Field notes by Jeff Cantrell
– Photos courtesy of the Missouri Department of Conservation

I guess there are all kinds of secrets. A naturalist by trade is always questioning nature and trying to understand and appreciate more and more. We may take our different observation skills and hikes to different environments, seasons and even the times of day. Nocturnal (nighttime) may be the least explored, and twilight (the crepuscular times) perhaps the most fruitful, for it is the interface of two different work shifts of wild animals.

I love the quote from author Roald Dahl, “And above all, watch with glittering eyes the whole world around you because the greatest secrets are always hidden in the most unlikely places. Those who don’t believe in magic will never find it.” So, this December, let us look to trails with a diverse time of day in focus.

“Who cooks for you? Whoooo cooks for you all…?” If we could place human words in place of a bird’s vocals, “Who cooks for you?” fits perfectly for the call of the barred owl. That is just one of the intriguing sounds breaking the winter silence on an early evening.

Fewer people seem to take advantage of the winter hiking opportunities or even a short stroll during the cooler evenings. However, this month, it is just the thing for staying active, staving off some sedentary habits and unquestionably enjoying some nature study. Homeschooling parents and many elementary school teachers know well the children’s book titled Owl Moon by Jane Yolen. It bodes well as a theme of fall and winter moonlit hikes by having owl discoveries in mind.

We have four year-round resident owls in Missouri. The barn owl has a comeback story similar to the peregrine falcon and bald eagle. They were in trouble in years past due to poor understanding and the use of some hazardous pesticides (affecting food chain dynamics and human health). Thankfully, the barn owl and the bald eagle recently have been taken off the endangered species list.

Barn owls are simply special in my book. There are so many ways to provide for them with good habitat and the placement of barn owl boxes in open country. Please contact the Shoal Creek Conservation Education Center if you are interested in free plans for nesting boxes.

Eastern screech owls are the smallest of the four residents, and they have two color varieties: one is red, and the other is gray. Old tree snags left on the landscape for cavity shelters benefit screech and barred owls and many other types of wildlife.

Insects are the choice of cuisine in the warmer season. In the fall and winter season, they modify their winter diet to small rodents, shrews and an occasional sparrow. They, too, lend their voices to the winter nights, for it is time to stake out and defend a home range in order to seek a mate. I love pointing out their call note to families and youth; to me, it sounds like a long ghostlike horse whinny.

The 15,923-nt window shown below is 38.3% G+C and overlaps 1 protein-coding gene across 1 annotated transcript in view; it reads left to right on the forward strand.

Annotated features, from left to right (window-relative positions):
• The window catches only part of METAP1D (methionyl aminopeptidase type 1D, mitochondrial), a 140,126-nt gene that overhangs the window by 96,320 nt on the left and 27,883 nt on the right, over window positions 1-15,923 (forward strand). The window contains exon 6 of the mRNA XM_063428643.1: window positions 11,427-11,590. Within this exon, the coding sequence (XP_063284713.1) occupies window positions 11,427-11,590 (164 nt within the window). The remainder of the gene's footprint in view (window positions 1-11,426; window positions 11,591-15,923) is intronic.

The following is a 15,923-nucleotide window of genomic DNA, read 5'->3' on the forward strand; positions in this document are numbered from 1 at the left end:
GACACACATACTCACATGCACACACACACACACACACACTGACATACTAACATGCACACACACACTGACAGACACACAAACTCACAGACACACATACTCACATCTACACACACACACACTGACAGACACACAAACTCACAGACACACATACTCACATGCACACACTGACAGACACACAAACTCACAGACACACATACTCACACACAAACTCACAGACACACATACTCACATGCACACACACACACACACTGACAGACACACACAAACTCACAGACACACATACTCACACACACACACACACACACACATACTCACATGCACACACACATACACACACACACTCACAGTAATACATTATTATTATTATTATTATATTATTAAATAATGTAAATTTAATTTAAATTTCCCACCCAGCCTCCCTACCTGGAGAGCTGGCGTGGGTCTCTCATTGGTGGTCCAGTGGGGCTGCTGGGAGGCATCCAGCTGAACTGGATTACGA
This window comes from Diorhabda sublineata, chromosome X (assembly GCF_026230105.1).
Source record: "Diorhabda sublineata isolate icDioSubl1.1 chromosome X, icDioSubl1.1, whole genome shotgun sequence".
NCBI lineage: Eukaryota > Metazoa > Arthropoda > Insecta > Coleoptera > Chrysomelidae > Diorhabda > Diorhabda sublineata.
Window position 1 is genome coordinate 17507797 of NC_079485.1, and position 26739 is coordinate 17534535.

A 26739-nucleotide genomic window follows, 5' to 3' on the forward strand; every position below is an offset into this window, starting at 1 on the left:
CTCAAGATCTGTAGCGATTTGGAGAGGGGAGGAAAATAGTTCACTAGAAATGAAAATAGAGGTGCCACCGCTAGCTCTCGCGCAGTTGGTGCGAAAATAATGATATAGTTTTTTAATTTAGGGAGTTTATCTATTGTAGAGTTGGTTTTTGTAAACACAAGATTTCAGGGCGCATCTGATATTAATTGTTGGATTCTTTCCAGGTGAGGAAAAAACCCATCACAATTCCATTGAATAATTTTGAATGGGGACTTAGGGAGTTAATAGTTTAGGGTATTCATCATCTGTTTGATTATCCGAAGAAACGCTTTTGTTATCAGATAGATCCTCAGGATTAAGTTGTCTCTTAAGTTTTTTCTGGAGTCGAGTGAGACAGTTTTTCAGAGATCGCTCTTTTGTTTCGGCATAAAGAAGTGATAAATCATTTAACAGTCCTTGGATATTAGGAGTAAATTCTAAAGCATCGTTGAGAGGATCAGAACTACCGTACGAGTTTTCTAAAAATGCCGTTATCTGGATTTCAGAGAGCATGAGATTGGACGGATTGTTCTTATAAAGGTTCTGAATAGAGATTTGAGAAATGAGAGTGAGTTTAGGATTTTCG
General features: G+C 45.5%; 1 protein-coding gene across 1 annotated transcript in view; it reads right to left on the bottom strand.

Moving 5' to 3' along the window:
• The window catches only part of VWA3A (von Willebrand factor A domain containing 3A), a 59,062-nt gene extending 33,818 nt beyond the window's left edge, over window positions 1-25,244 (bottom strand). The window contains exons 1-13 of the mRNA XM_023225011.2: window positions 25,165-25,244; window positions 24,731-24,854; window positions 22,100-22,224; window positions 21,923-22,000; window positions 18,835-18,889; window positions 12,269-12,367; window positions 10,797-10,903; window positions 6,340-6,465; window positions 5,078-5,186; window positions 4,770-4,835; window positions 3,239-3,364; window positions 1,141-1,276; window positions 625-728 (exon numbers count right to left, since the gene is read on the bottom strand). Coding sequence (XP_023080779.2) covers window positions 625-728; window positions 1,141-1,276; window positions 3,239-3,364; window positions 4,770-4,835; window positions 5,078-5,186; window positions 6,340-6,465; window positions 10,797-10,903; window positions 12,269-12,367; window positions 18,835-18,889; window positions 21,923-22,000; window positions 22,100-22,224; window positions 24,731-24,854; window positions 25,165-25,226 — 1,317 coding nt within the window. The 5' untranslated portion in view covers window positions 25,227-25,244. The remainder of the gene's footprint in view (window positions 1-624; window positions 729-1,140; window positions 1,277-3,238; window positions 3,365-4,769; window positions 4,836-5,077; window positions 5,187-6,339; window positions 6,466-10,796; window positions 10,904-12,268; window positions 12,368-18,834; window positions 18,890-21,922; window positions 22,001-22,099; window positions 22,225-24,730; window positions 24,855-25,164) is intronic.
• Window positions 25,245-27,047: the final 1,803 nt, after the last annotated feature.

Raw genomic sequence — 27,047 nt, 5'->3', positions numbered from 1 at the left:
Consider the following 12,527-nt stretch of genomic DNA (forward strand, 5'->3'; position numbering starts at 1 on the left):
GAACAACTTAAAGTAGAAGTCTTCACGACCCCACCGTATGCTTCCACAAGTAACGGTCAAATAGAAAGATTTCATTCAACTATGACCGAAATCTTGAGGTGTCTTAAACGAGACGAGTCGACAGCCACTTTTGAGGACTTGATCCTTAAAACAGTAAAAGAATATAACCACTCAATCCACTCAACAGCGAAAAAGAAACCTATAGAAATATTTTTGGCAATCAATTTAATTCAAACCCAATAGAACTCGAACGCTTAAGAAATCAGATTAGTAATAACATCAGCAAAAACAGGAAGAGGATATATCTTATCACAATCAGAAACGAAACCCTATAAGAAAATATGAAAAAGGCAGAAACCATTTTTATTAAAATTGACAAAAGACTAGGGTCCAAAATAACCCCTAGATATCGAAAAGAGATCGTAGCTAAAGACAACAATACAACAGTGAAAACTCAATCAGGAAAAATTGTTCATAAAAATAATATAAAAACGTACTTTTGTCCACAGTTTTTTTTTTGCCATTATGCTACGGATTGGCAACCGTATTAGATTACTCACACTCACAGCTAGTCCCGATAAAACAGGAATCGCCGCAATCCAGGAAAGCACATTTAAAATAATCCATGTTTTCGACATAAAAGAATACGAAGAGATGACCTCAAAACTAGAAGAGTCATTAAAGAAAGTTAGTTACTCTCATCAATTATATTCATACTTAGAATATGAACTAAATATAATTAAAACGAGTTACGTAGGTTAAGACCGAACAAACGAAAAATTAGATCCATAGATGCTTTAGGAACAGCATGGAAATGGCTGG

The two most common owls, and the most likely to be seen and heard this month, are the barred owl and the great horned owl. The great horned owl vocalizes what we expect an owl to say: a simple deep, throaty-sounding “whooo” from a male owl. The female owl’s call is a clear, higher-toned “whooo.”

The great horned owl is a top nocturnal predator in our area. They take refuge in a variety of habitats from the urban scene to the countryside. We can determine great horned owl territories on our walks by distinguishing males’ vocals in different areas and listening for a female companion callback. There are no fences between wildlife’s territories – in the owls’ case, the boundaries are set up by calls and body language.

Winter crepuscular walks are amazing, and they bring so many new things to be enjoyed in nature. Magic just might be in the glimpse of a teddy bear-looking barred owl, which asks, “Who cooks for you?”

So, use those warm clothes and walking shoes; take in a variety of hikes for the season – you will have glitter in your eye when you hear the first barking of a barred owl. I look forward to hearing your trail stories. – Jeff

P.S. Just a reminder for Christmas gift ideas for the nature lover in your family. Wildcat Glades Friends group at the Shoal Creek Nature Center in Joplin has the Missouri Department of Conservation Natural Events calendars, revealing the secrets of animal and plant activities day by day. Please visit the nature center and support the friends’ group programming by browsing the binoculars, calendars, birdhouses and so much more.